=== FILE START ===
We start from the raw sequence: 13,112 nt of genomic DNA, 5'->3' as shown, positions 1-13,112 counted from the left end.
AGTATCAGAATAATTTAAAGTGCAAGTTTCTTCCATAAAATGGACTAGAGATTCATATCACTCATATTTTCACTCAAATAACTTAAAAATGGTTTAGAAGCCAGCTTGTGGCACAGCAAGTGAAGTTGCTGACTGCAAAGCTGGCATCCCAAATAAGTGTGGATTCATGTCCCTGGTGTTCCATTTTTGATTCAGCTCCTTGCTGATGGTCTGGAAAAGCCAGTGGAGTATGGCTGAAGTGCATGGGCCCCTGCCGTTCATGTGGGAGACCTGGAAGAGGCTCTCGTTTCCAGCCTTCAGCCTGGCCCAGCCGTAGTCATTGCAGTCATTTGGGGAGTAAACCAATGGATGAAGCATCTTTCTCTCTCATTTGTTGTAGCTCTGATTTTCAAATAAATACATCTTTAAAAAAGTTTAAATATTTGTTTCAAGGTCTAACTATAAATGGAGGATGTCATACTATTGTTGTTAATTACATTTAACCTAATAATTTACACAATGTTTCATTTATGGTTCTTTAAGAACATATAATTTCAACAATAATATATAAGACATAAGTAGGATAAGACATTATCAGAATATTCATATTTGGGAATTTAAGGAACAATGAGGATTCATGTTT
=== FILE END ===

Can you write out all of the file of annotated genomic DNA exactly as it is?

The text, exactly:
We start from the raw sequence: 13,112 nt of genomic DNA, 5'->3' as shown, positions 1-13,112 counted from the left end.
AGTATCAGAATAATTTAAAGTGCAAGTTTCTTCCATAAAATGGACTAGAGATTCATATCACTCATATTTTCACTCAAATAACTTAAAAATGGTTTAGAAGCCAGCTTGTGGCACAGCAAGTGAAGTTGCTGACTGCAAAGCTGGCATCCCAAATAAGTGTGGATTCATGTCCCTGGTGTTCCATTTTTGATTCAGCTCCTTGCTGATGGTCTGGAAAAGCCAGTGGAGTATGGCTGAAGTGCATGGGCCCCTGCCGTTCATGTGGGAGACCTGGAAGAGGCTCTCGTTTCCAGCCTTCAGCCTGGCCCAGCCGTAGTCATTGCAGTCATTTGGGGAGTAAACCAATGGATGAAGCATCTTTCTCTCTCATTTGTTGTAGCTCTGATTTTCAAATAAATACATCTTTAAAAAAGTTTAAATATTTGTTTCAAGGTCTAACTATAAATGGAGGATGTCATACTATTGTTGTTAATTACATTTAACCTAATAATTTACACAATGTTTCATTTATGGTTCTTTAAGAACATATAATTTCAACAATAATATATAAGACATAAGTAGGATAAGACATTATCAGAATATTCATATTTGGGAATTTAAGGAACAATGAGGATTCATGTTT